The Vuelta a España can always be relied upon to deliver a feast of climbing, and the 2024 route is about as on-brand as the race gets, with a total of nine summit finishes and plenty more mountains besides.
That’s music to the ears of certain GC contenders who would have responded with trepidation to the number of time trialling kilometres and unconventional gravel stages announced for both next year’s Giro d'Italia and Tour de France. Unlike those routes, the Vuelta is unambiguously a race for the pure climbers, with two time trials amounting to only 34km (barely more than half the other two Grand Tours) and all the major GC stages defined by little other than their uphill roads.
The organisers have pitched this race squarely at climbers, with little on offer for anyone else. Sprinters in particular get a raw deal; the fact the organisers have named only one of the twenty-one stages as ‘flat’ suggests they're not even trying to convince any to come.
For fans of speculator scenic views and epic uphill racing, the Vuelta therefore promises to be a treat, though curiously, the climbs that will define the race are very different to the similarly mountainous 2023 edition. Whereas the Pyrenees formed the cornerstone of last year’s race, this time that mountain range is avoided altogether. Instead, its summits are scattered across the three weeks, with big tests posed everywhere from Extremadura, to Sierra Nevada, to Asturias and finally, Cantabria set to determine the outcome.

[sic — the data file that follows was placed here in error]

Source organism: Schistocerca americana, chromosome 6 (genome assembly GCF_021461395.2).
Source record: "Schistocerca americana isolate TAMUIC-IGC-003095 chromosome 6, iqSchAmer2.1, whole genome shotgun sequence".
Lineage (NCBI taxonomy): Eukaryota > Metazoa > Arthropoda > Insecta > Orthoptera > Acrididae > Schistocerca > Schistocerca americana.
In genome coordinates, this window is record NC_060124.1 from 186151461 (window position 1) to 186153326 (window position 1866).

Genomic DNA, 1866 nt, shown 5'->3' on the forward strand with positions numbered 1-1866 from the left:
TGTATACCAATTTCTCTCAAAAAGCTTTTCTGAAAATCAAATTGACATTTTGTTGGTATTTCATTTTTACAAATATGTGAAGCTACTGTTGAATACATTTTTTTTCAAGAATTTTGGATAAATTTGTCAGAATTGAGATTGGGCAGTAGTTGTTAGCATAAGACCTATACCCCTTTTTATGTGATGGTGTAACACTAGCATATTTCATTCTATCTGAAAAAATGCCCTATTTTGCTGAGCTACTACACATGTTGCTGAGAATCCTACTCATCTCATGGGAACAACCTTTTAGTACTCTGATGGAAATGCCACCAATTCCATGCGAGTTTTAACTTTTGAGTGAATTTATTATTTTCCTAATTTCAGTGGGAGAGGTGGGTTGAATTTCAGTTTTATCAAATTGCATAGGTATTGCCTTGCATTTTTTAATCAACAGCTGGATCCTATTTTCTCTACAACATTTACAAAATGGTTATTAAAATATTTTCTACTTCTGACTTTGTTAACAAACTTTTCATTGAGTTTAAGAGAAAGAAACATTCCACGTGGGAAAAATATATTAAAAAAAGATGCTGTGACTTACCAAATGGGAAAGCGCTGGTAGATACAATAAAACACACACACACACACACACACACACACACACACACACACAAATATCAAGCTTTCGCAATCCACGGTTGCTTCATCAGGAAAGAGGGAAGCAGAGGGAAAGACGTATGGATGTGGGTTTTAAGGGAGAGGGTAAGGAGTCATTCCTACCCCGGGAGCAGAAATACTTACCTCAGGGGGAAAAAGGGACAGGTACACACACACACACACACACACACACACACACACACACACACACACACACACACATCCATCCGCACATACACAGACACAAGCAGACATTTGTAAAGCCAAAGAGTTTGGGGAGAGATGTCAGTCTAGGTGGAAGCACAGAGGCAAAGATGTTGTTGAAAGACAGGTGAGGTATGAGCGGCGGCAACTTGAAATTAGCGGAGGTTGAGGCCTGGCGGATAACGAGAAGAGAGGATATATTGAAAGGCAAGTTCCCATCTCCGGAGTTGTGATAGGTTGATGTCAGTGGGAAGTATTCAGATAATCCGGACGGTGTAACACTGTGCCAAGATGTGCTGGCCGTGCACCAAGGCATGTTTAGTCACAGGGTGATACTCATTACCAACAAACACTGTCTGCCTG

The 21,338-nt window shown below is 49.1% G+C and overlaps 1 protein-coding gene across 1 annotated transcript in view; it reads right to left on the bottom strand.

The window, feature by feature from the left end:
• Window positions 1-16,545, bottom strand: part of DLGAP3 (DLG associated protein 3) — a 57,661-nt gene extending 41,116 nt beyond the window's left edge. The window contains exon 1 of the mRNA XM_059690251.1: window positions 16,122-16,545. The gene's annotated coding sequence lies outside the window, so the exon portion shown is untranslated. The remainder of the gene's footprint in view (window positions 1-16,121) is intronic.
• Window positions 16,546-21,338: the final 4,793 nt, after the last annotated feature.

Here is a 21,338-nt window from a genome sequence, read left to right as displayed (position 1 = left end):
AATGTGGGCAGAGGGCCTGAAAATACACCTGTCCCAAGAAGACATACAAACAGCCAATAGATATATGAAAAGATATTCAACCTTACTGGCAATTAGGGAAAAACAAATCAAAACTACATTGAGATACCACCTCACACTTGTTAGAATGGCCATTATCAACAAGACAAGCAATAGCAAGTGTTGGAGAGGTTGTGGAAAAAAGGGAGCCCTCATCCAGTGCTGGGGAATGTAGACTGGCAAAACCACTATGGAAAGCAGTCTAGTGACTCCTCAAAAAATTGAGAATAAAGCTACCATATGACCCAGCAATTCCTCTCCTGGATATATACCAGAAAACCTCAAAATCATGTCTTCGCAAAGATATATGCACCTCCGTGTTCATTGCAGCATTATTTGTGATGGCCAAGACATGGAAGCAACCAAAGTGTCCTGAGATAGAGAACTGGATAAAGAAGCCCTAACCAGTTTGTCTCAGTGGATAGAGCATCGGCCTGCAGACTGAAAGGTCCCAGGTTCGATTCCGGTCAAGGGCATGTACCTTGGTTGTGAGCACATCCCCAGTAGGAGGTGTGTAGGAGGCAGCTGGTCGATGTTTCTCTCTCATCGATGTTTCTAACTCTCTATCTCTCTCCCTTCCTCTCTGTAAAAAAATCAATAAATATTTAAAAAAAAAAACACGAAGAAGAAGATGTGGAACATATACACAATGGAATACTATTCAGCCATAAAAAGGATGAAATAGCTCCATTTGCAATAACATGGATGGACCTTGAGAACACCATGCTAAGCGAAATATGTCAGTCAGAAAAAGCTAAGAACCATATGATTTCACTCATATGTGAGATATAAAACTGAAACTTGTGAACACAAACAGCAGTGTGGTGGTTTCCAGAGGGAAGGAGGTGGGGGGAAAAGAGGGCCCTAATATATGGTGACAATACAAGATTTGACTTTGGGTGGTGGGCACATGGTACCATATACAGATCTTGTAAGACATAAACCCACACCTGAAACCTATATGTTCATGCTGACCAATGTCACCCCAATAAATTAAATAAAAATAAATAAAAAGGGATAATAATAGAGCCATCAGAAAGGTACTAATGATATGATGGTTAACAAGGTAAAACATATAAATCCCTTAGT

STAGE ONE: LISBON > OEIRAS, 12KM ITT
For the fifth time in history the Vuelta a España will begin overseas, this time across the border in Portugal, for a short, flat individual time trial starting in Lisbon.
STAGE TWO: CASCAIS > OURÉM, 191KM
The riders will remain in Portugal for the first (and second longest) road stage of the race, which is likely to be a bunch sprint unless an opportunist can use the late category four climb to get enough of a gap.
STAGE THREE: LOUSA > CASTELO BRANCO, 182KM
The third and final stage in Portugal is again odds-on to end in a bunch sprint, with the rolling terrain settling down for a flat final 40km.
STAGE FOUR: PLASENCIA > PICO VILLUERCAS, 167KM
The race crosses the border in Spain and into the mountains of Extremadura for the first proper GC test, with the finish atop the category one Pico de Villuercas, the last of four mountains to be tackled.
STAGE FIVE: FUENTE DEL MAESTRE > SEVILLA, 170KM